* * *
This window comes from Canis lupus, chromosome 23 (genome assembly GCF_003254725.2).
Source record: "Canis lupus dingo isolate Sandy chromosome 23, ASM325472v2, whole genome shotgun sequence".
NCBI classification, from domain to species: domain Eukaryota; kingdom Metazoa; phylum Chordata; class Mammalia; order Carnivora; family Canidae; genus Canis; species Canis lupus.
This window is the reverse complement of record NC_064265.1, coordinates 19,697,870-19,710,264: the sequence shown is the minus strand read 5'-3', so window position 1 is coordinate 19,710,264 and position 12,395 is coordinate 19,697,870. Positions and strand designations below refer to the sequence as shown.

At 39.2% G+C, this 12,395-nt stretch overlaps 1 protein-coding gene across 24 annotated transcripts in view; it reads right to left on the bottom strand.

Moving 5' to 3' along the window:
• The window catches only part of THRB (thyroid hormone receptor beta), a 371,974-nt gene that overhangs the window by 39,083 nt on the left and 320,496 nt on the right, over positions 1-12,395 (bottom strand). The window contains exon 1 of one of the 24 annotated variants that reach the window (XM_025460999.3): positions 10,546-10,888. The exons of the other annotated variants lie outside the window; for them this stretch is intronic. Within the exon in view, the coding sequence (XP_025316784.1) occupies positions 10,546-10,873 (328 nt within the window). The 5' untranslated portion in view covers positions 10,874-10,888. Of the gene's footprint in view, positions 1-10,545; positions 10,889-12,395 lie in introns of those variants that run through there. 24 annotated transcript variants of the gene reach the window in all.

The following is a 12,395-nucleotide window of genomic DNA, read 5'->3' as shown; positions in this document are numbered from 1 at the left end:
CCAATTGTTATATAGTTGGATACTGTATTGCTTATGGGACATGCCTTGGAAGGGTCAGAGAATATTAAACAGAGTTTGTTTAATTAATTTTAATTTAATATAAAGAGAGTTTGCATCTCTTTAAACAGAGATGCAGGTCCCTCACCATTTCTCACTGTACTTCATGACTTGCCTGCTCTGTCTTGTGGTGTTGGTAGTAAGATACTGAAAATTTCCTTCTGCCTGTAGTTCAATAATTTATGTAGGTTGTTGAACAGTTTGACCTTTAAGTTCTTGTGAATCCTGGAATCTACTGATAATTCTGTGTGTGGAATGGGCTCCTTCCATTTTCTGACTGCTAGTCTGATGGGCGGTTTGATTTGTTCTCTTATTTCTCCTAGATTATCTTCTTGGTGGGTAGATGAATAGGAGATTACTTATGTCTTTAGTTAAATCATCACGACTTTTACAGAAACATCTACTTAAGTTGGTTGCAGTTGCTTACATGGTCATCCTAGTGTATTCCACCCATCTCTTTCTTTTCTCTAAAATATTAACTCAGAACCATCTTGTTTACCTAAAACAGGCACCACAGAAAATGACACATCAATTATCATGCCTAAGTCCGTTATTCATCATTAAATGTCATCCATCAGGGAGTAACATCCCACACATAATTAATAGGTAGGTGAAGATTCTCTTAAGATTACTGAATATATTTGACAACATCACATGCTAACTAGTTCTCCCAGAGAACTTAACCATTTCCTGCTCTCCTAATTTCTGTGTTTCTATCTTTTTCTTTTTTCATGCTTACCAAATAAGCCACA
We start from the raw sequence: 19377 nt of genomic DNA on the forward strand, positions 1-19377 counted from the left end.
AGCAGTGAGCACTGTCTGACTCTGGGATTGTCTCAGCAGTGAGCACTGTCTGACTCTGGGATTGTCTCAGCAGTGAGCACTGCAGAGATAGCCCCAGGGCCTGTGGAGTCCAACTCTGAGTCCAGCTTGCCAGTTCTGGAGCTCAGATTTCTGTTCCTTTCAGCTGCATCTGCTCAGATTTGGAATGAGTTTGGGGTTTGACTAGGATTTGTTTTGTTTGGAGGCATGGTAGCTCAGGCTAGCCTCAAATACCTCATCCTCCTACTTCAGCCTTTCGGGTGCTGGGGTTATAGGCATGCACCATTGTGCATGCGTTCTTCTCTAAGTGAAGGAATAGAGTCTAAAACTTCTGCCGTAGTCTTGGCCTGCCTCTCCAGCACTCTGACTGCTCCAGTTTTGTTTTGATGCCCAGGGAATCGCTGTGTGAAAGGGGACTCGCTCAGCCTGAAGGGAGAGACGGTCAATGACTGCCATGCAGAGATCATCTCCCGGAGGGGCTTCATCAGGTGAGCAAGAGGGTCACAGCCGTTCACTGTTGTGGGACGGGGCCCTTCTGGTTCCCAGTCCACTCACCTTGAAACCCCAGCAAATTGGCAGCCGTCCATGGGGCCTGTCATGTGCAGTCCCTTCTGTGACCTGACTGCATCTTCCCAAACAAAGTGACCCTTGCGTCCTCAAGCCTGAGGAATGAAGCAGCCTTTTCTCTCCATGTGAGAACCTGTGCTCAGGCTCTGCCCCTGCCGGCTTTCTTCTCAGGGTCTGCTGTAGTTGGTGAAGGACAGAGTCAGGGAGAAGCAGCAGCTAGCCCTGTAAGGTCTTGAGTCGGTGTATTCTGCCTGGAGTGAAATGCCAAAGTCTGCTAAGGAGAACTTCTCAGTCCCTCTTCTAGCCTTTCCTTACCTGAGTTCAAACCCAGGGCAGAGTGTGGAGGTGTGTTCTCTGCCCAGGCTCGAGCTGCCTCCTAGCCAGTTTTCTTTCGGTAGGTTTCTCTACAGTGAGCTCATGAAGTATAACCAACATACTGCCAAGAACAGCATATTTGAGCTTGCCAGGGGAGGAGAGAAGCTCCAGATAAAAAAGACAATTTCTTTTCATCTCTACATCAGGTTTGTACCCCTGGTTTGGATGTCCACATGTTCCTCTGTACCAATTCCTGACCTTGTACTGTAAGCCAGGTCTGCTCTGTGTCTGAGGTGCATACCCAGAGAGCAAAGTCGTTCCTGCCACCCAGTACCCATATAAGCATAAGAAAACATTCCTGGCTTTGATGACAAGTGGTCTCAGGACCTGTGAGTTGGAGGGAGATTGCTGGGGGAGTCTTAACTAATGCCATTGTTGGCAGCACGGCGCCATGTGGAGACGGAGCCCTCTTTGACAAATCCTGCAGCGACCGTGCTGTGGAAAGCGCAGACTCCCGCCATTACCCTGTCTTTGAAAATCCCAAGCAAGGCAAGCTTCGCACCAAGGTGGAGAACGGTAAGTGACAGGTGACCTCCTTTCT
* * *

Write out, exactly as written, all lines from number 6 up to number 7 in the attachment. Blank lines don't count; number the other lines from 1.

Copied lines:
Moving 5' to 3' along the window:
• The window catches only part of THRB (thyroid hormone receptor beta), a 371,974-nt gene that overhangs the window by 39,083 nt on the left and 320,496 nt on the right, over positions 1-12,395 (bottom strand). The window contains exon 1 of one of the 24 annotated variants that reach the window (XM_025460999.3): positions 10,546-10,888. The exons of the other annotated variants lie outside the window; for them this stretch is intronic. Within the exon in view, the coding sequence (XP_025316784.1) occupies positions 10,546-10,873 (328 nt within the window). The 5' untranslated portion in view covers positions 10,874-10,888. Of the gene's footprint in view, positions 1-10,545; positions 10,889-12,395 lie in introns of those variants that run through there. 24 annotated transcript variants of the gene reach the window in all.